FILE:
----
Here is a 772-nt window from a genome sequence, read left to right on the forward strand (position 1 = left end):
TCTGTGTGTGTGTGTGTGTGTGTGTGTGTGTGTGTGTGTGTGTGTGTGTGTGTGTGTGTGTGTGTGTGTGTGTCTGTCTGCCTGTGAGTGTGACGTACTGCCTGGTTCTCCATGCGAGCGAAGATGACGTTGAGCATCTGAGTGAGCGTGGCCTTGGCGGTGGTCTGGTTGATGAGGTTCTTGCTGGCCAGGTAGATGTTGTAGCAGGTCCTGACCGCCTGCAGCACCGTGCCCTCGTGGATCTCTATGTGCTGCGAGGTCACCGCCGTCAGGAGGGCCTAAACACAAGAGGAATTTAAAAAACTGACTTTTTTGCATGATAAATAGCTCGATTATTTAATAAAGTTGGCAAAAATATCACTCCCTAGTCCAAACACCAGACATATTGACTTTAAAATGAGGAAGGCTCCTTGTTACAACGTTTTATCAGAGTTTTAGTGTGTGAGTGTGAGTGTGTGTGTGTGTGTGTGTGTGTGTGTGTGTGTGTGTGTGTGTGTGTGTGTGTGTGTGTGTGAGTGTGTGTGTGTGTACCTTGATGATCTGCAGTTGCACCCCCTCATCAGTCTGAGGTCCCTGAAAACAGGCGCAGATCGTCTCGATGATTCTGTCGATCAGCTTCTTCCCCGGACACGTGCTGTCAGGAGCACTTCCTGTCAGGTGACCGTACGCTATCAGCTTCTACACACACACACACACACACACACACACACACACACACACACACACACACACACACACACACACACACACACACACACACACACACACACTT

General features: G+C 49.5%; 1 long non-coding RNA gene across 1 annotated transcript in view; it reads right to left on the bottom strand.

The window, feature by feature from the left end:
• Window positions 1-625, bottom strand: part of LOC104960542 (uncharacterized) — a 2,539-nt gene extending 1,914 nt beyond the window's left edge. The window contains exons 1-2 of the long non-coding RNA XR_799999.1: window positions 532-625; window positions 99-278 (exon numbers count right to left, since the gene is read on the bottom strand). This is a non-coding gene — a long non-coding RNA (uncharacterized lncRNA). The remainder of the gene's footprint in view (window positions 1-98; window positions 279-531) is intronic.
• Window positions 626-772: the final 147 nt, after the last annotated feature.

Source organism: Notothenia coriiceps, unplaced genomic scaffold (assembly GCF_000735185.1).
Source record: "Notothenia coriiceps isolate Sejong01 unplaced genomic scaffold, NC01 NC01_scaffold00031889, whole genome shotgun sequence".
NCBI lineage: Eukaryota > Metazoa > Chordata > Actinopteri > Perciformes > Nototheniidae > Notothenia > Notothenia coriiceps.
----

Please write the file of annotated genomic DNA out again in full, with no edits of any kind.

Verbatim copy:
Here is a 772-nt window from a genome sequence, read left to right on the forward strand (position 1 = left end):
TCTGTGTGTGTGTGTGTGTGTGTGTGTGTGTGTGTGTGTGTGTGTGTGTGTGTGTGTGTGTGTGTGTGTGTGTCTGTCTGCCTGTGAGTGTGACGTACTGCCTGGTTCTCCATGCGAGCGAAGATGACGTTGAGCATCTGAGTGAGCGTGGCCTTGGCGGTGGTCTGGTTGATGAGGTTCTTGCTGGCCAGGTAGATGTTGTAGCAGGTCCTGACCGCCTGCAGCACCGTGCCCTCGTGGATCTCTATGTGCTGCGAGGTCACCGCCGTCAGGAGGGCCTAAACACAAGAGGAATTTAAAAAACTGACTTTTTTGCATGATAAATAGCTCGATTATTTAATAAAGTTGGCAAAAATATCACTCCCTAGTCCAAACACCAGACATATTGACTTTAAAATGAGGAAGGCTCCTTGTTACAACGTTTTATCAGAGTTTTAGTGTGTGAGTGTGAGTGTGTGTGTGTGTGTGTGTGTGTGTGTGTGTGTGTGTGTGTGTGTGTGTGTGTGTGTGTGTGAGTGTGTGTGTGTGTACCTTGATGATCTGCAGTTGCACCCCCTCATCAGTCTGAGGTCCCTGAAAACAGGCGCAGATCGTCTCGATGATTCTGTCGATCAGCTTCTTCCCCGGACACGTGCTGTCAGGAGCACTTCCTGTCAGGTGACCGTACGCTATCAGCTTCTACACACACACACACACACACACACACACACACACACACACACACACACACACACACACACACACACACACACACACACACACACACACACTT

General features: G+C 49.5%; 1 long non-coding RNA gene across 1 annotated transcript in view; it reads right to left on the bottom strand.

The window, feature by feature from the left end:
• Window positions 1-625, bottom strand: part of LOC104960542 (uncharacterized) — a 2,539-nt gene extending 1,914 nt beyond the window's left edge. The window contains exons 1-2 of the long non-coding RNA XR_799999.1: window positions 532-625; window positions 99-278 (exon numbers count right to left, since the gene is read on the bottom strand). This is a non-coding gene — a long non-coding RNA (uncharacterized lncRNA). The remainder of the gene's footprint in view (window positions 1-98; window positions 279-531) is intronic.
• Window positions 626-772: the final 147 nt, after the last annotated feature.

Source organism: Notothenia coriiceps, unplaced genomic scaffold (assembly GCF_000735185.1).
Source record: "Notothenia coriiceps isolate Sejong01 unplaced genomic scaffold, NC01 NC01_scaffold00031889, whole genome shotgun sequence".
NCBI lineage: Eukaryota > Metazoa > Chordata > Actinopteri > Perciformes > Nototheniidae > Notothenia > Notothenia coriiceps.